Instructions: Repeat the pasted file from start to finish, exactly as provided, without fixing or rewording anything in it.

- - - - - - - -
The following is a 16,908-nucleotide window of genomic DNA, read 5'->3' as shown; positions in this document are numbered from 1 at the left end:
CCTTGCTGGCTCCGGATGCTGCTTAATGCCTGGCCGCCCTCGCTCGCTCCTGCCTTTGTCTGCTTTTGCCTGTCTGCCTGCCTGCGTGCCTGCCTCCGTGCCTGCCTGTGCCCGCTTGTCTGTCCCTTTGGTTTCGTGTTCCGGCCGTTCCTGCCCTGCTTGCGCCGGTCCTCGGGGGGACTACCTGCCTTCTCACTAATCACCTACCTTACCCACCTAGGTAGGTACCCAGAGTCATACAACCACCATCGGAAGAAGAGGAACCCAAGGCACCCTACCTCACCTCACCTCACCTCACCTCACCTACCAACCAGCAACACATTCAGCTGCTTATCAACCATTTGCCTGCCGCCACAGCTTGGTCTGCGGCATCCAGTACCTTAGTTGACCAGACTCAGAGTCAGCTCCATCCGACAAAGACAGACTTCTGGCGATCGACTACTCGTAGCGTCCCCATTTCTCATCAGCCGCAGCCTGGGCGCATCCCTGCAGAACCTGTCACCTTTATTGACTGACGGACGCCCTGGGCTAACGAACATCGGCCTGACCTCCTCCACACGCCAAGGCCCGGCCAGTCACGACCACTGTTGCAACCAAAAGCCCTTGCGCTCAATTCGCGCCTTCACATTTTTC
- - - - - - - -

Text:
The following is a 16,908-nucleotide window of genomic DNA, read 5'->3' as shown; positions in this document are numbered from 1 at the left end:
CCTTGCTGGCTCCGGATGCTGCTTAATGCCTGGCCGCCCTCGCTCGCTCCTGCCTTTGTCTGCTTTTGCCTGTCTGCCTGCCTGCGTGCCTGCCTCCGTGCCTGCCTGTGCCCGCTTGTCTGTCCCTTTGGTTTCGTGTTCCGGCCGTTCCTGCCCTGCTTGCGCCGGTCCTCGGGGGGACTACCTGCCTTCTCACTAATCACCTACCTTACCCACCTAGGTAGGTACCCAGAGTCATACAACCACCATCGGAAGAAGAGGAACCCAAGGCACCCTACCTCACCTCACCTCACCTCACCTCACCTACCAACCAGCAACACATTCAGCTGCTTATCAACCATTTGCCTGCCGCCACAGCTTGGTCTGCGGCATCCAGTACCTTAGTTGACCAGACTCAGAGTCAGCTCCATCCGACAAAGACAGACTTCTGGCGATCGACTACTCGTAGCGTCCCCATTTCTCATCAGCCGCAGCCTGGGCGCATCCCTGCAGAACCTGTCACCTTTATTGACTGACGGACGCCCTGGGCTAACGAACATCGGCCTGACCTCCTCCACACGCCAAGGCCCGGCCAGTCACGACCACTGTTGCAACCAAAAGCCCTTGCGCTCAATTCGCGCCTTCACATTTTTC